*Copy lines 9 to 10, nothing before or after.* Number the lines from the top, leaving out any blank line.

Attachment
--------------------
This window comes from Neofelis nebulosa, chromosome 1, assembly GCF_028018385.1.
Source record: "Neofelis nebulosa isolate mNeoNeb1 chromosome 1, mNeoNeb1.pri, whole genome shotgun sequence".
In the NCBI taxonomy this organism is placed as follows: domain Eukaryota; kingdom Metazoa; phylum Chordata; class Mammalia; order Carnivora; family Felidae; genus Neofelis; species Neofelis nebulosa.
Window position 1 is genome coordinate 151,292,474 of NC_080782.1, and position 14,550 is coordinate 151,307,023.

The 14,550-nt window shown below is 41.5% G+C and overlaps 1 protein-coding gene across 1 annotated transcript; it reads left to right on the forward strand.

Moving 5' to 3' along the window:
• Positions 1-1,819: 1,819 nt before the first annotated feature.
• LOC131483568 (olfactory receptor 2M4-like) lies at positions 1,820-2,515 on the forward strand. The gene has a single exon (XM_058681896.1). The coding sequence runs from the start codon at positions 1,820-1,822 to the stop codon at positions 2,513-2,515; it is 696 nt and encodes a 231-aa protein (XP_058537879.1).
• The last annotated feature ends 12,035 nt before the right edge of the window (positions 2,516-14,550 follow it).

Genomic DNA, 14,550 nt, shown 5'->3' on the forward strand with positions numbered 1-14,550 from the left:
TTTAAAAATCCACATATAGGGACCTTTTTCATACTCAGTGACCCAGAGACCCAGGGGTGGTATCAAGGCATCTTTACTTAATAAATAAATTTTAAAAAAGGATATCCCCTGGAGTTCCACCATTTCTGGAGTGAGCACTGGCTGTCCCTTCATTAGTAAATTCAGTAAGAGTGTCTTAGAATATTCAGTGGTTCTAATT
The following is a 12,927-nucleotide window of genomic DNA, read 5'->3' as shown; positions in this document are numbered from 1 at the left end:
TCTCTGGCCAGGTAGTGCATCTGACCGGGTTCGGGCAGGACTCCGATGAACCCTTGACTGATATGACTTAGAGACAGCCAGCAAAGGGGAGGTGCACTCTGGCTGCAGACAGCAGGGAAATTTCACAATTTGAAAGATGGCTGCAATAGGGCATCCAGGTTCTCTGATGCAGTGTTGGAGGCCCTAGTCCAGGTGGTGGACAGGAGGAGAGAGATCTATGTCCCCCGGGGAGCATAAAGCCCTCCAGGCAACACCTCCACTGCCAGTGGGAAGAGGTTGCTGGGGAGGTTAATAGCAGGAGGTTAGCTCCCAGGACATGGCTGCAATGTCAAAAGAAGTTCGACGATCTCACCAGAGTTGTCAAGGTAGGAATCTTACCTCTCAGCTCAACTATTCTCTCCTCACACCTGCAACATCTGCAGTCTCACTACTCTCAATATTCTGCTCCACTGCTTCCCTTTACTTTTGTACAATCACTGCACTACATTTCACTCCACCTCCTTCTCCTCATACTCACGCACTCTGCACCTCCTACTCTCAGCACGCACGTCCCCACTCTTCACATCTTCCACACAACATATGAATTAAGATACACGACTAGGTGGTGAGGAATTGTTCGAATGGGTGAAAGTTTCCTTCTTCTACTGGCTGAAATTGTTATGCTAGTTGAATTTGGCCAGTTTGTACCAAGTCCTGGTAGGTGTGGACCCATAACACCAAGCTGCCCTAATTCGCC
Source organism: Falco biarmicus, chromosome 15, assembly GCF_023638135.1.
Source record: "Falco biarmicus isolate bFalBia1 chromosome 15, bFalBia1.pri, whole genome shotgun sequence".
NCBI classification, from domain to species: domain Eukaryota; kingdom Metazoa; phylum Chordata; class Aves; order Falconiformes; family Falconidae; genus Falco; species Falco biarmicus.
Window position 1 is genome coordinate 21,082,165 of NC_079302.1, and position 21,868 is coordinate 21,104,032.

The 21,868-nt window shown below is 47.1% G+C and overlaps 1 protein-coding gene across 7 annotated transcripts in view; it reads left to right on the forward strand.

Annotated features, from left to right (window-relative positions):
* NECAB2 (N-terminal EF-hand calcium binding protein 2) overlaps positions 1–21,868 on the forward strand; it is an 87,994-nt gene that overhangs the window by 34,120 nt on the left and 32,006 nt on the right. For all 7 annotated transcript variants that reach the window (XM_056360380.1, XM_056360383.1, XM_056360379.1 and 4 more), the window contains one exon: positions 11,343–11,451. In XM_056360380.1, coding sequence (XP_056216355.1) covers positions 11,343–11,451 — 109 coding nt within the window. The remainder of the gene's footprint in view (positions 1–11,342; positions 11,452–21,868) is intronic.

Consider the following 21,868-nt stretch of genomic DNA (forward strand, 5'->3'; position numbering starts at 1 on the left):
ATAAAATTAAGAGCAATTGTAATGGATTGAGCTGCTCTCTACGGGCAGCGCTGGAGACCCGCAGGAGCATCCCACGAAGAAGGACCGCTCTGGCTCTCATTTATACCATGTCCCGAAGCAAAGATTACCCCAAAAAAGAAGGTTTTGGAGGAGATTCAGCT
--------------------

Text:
• The last annotated feature ends 12,035 nt before the right edge of the window (positions 2,516-14,550 follow it).

Genomic DNA, 14,550 nt, shown 5'->3' on the forward strand with positions numbered 1-14,550 from the left: